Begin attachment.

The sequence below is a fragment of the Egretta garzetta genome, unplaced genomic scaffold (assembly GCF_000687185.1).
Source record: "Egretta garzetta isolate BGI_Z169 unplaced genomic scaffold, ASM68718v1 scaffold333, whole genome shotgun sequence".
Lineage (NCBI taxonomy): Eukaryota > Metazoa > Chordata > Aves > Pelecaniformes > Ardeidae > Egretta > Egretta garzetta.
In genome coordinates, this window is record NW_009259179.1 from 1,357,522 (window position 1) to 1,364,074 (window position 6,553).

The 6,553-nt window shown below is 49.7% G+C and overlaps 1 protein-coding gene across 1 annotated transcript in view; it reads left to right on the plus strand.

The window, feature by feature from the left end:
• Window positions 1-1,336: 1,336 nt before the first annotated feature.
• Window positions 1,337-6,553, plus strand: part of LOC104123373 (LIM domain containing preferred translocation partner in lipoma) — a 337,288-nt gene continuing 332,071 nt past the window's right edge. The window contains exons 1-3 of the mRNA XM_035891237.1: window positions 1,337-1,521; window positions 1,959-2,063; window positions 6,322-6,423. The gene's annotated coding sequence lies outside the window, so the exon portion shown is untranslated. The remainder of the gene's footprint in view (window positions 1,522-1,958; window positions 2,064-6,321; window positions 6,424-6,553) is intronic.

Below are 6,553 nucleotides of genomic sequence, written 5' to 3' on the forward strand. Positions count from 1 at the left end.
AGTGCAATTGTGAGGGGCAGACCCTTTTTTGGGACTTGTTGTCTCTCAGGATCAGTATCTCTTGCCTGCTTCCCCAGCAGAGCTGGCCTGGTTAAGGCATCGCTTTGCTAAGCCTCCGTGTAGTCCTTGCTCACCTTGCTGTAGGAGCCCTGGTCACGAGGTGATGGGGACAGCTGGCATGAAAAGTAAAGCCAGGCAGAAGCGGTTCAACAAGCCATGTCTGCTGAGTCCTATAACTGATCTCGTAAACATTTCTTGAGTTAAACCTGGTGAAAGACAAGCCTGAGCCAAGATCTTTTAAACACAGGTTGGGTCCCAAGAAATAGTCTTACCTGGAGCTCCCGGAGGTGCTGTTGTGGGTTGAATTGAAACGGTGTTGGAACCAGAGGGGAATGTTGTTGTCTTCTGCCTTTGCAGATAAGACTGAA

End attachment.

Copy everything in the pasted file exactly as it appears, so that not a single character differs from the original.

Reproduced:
The sequence below is a fragment of the Egretta garzetta genome, unplaced genomic scaffold (assembly GCF_000687185.1).
Source record: "Egretta garzetta isolate BGI_Z169 unplaced genomic scaffold, ASM68718v1 scaffold333, whole genome shotgun sequence".
Lineage (NCBI taxonomy): Eukaryota > Metazoa > Chordata > Aves > Pelecaniformes > Ardeidae > Egretta > Egretta garzetta.
In genome coordinates, this window is record NW_009259179.1 from 1,357,522 (window position 1) to 1,364,074 (window position 6,553).

The 6,553-nt window shown below is 49.7% G+C and overlaps 1 protein-coding gene across 1 annotated transcript in view; it reads left to right on the plus strand.

The window, feature by feature from the left end:
• Window positions 1-1,336: 1,336 nt before the first annotated feature.
• Window positions 1,337-6,553, plus strand: part of LOC104123373 (LIM domain containing preferred translocation partner in lipoma) — a 337,288-nt gene continuing 332,071 nt past the window's right edge. The window contains exons 1-3 of the mRNA XM_035891237.1: window positions 1,337-1,521; window positions 1,959-2,063; window positions 6,322-6,423. The gene's annotated coding sequence lies outside the window, so the exon portion shown is untranslated. The remainder of the gene's footprint in view (window positions 1,522-1,958; window positions 2,064-6,321; window positions 6,424-6,553) is intronic.

Below are 6,553 nucleotides of genomic sequence, written 5' to 3' on the forward strand. Positions count from 1 at the left end.
AGTGCAATTGTGAGGGGCAGACCCTTTTTTGGGACTTGTTGTCTCTCAGGATCAGTATCTCTTGCCTGCTTCCCCAGCAGAGCTGGCCTGGTTAAGGCATCGCTTTGCTAAGCCTCCGTGTAGTCCTTGCTCACCTTGCTGTAGGAGCCCTGGTCACGAGGTGATGGGGACAGCTGGCATGAAAAGTAAAGCCAGGCAGAAGCGGTTCAACAAGCCATGTCTGCTGAGTCCTATAACTGATCTCGTAAACATTTCTTGAGTTAAACCTGGTGAAAGACAAGCCTGAGCCAAGATCTTTTAAACACAGGTTGGGTCCCAAGAAATAGTCTTACCTGGAGCTCCCGGAGGTGCTGTTGTGGGTTGAATTGAAACGGTGTTGGAACCAGAGGGGAATGTTGTTGTCTTCTGCCTTTGCAGATAAGACTGAA